Steel Wheels

The Tao Of Motorcycling

Unsafe At Any Speed

Corvair Truck Front

In 1960 Chevrolet introduced the only American made air-cooled rear engine car. In 1965 it was dubbed “The One-Car Accident” by a young muckraking activist in a hit-piece on the auto industry called, “Unsafe At Any Speed.” The Chevy Corvair made Ralph Nader famous. This is the Pickup version and you can see it today at Gen’s Antiques on 19th Street in The Heights.

Corvair Rear

Corvair Back-Side

The Corvair was a stripped-down car targeted at the folks but the Pickup had innovations that have never been duplicated even today among Pickups: Cab-over forward control, rear engine mount, and a fold-down side panel on the bed makes a ramp for rolling-up cargo…like your motorcycle.

Corvair Pissing on Ralph Nader

The 60s were like no other decade before or since…you had to be there. No seat belts. No holds barred. No safe sex. Fender Stratocasters smashed and burned on stage. Civil Rights. Psychedelic music. Psychedelic T-shirts. Psychedelics. The original Mustang. Louis Armstrong, Louie Louie, and Gloria all in one decade. And the Chevy Corvair…until that humorless little troll killed it with the stroke of his righteous pen.

Corvair Pickup 1

In 1969 Woodstock signaled the end of the longest strangest trip in modernity. And the end of the Chevy Corvair. The Corvair symbolized the 60s perfectly: heat-seeking-cool, stripped-down, dangerous as hell, and unsafe at any speed. When Ralph Nader killed the Corvair he killed fun, he killed the 60s, and he no doubt saved thousands of lives.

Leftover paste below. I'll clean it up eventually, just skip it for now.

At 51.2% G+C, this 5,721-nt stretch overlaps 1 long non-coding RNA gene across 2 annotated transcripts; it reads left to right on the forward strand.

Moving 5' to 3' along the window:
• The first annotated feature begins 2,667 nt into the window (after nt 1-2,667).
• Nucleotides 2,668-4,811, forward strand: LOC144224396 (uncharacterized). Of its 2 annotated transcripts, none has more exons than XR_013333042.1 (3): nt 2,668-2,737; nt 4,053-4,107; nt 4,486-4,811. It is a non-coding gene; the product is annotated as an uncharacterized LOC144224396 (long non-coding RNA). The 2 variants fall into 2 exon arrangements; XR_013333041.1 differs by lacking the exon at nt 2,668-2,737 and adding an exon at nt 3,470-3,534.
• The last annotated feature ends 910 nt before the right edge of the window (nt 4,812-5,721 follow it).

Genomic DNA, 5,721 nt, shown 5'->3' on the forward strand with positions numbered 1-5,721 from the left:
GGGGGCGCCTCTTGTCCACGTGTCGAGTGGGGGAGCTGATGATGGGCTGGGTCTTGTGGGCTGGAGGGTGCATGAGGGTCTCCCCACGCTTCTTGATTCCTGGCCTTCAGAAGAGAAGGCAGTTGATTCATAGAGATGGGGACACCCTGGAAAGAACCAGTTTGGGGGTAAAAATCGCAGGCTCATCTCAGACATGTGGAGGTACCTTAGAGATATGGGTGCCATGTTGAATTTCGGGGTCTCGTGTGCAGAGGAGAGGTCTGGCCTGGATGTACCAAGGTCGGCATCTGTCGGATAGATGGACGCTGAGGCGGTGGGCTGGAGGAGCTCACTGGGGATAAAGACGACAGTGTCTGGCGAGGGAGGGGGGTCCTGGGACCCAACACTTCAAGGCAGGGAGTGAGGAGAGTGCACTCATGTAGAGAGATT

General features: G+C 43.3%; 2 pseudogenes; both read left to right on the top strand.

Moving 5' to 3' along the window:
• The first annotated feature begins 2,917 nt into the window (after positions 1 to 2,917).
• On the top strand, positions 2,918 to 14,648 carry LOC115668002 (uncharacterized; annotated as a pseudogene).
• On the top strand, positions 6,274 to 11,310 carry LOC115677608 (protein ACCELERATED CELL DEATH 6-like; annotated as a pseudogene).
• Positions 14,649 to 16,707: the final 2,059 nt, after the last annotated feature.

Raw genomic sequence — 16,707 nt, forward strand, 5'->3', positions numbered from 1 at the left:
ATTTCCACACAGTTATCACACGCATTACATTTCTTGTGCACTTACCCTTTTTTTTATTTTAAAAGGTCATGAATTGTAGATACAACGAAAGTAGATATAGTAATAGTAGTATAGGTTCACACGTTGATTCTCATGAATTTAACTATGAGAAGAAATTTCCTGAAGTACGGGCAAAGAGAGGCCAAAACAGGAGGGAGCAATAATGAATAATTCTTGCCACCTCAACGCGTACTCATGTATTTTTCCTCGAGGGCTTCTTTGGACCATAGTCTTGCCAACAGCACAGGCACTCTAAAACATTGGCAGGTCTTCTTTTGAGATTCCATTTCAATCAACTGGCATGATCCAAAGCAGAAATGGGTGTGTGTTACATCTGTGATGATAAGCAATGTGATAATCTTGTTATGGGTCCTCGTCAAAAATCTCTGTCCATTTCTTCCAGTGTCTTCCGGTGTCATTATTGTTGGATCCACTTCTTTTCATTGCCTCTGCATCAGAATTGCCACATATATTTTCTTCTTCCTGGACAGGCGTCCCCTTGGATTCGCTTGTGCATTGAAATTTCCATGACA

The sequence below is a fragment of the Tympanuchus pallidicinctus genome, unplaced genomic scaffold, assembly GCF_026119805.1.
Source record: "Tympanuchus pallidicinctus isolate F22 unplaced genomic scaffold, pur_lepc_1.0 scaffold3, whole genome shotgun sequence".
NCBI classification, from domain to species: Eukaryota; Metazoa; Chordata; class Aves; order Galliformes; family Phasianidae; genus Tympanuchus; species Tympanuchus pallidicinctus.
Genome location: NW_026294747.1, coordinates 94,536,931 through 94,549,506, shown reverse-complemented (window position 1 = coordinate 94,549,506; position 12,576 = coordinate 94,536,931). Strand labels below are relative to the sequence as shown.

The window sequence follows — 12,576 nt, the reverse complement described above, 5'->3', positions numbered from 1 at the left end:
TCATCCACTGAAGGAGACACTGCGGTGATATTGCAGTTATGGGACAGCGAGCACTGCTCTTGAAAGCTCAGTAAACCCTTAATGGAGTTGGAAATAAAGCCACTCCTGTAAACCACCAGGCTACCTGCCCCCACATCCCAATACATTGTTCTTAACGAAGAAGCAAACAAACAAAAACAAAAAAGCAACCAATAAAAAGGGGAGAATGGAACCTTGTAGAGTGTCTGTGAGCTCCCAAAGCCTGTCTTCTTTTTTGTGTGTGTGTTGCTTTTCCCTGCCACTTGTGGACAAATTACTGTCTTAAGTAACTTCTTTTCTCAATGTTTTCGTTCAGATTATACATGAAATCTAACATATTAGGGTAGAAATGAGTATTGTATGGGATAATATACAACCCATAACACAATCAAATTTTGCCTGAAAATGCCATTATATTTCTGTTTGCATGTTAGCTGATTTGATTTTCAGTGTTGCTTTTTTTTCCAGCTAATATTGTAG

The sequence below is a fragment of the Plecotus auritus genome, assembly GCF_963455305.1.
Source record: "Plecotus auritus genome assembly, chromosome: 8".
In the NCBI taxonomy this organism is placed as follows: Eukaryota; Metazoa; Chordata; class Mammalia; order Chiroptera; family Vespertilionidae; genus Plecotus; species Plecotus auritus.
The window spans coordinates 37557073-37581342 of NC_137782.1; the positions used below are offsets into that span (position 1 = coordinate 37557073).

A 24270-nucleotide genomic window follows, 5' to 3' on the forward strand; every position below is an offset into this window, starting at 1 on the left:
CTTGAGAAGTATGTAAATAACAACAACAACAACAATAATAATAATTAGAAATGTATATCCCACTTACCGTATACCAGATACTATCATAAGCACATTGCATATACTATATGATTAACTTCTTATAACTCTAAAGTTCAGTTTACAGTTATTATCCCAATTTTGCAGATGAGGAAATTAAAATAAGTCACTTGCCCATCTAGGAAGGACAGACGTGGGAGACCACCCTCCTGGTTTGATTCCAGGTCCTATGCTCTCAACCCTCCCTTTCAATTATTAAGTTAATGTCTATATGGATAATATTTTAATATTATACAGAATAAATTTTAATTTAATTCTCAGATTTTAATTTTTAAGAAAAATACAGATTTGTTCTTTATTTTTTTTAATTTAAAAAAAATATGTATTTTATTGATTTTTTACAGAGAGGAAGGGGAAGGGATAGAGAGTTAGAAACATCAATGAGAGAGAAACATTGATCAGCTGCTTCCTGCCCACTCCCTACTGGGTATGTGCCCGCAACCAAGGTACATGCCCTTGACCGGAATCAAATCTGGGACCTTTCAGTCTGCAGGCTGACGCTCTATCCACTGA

Still, if this Corvair Pickup ever comes up For Sale, the next thing you’ll see is me driving West on I-10 toward Santa Barbara with my motorcycle sitting over the rear-engine, a mile of smile on my face.

All The Stage Is A World…Signifying Nothing


The worlds of Will Shakespeare come to us today in Revue form complete with muzak signalling Scene changes. The plays are lightened because the political turmoil of Elizabethan times is absent in the modern audience—the crucial context enjoyed by Shakespeare’s original audiences is long gone. The Bard’s audience was the poor masses of London…quite possibly the most informed people in the history of the world.

Shakespeare has been shown by certain modern scholars to have hidden wisdom in his scripts…but might any commoner on the streets of London have gotten it all straight-away? Politics was always the backdrop for Shakespeare’s plays. Tragedy and Love may be front and center but Politics seems to have been on everyone’s mind in Elizabethan times and knowing those details give the plays texture…and therein lies the problem for contemporary treatment. Today, you have to know too much history to get the Full Monty of Shakespeare. The modern approach to dealing with that is to depict the plays in a modern context: modern scenes, dress, language, along with adulterations such as gangsta-rap, neon lights, and bizarre sets. It often works because there are so many talented directors, actors, and actresses. These modern productions are almost always good. Yet Shakespeare’s worlds are all but lost on today’s stage.

Ironically, the modern treatment of Love may be the greatest endangerment to those miraculous plays. Love is Shakespeare’s great MacGuffin. But the presentation of love in Shakespeare is now so playful and superficial that it is tempting to believe the fall of eros was well underway in Elizabethan England and that the Rolling Stones have been unfairly maligned lo these many decades.

Nevertheless, it’s always fun to go see and hear what’s left of Shakespeare’s England on the stage at Miller Theater every Summer. Who knows…?…maybe the sound and fury signifies something…even if we no longer remember what it is.





“The Merchant Of Venice” at Miller Outdoor Theater – August 5th 2015

White Linen. Blue Moon. Havana Jazz. Texas Cigaros.

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White Linen Night in The Heights  …August 1st 2015

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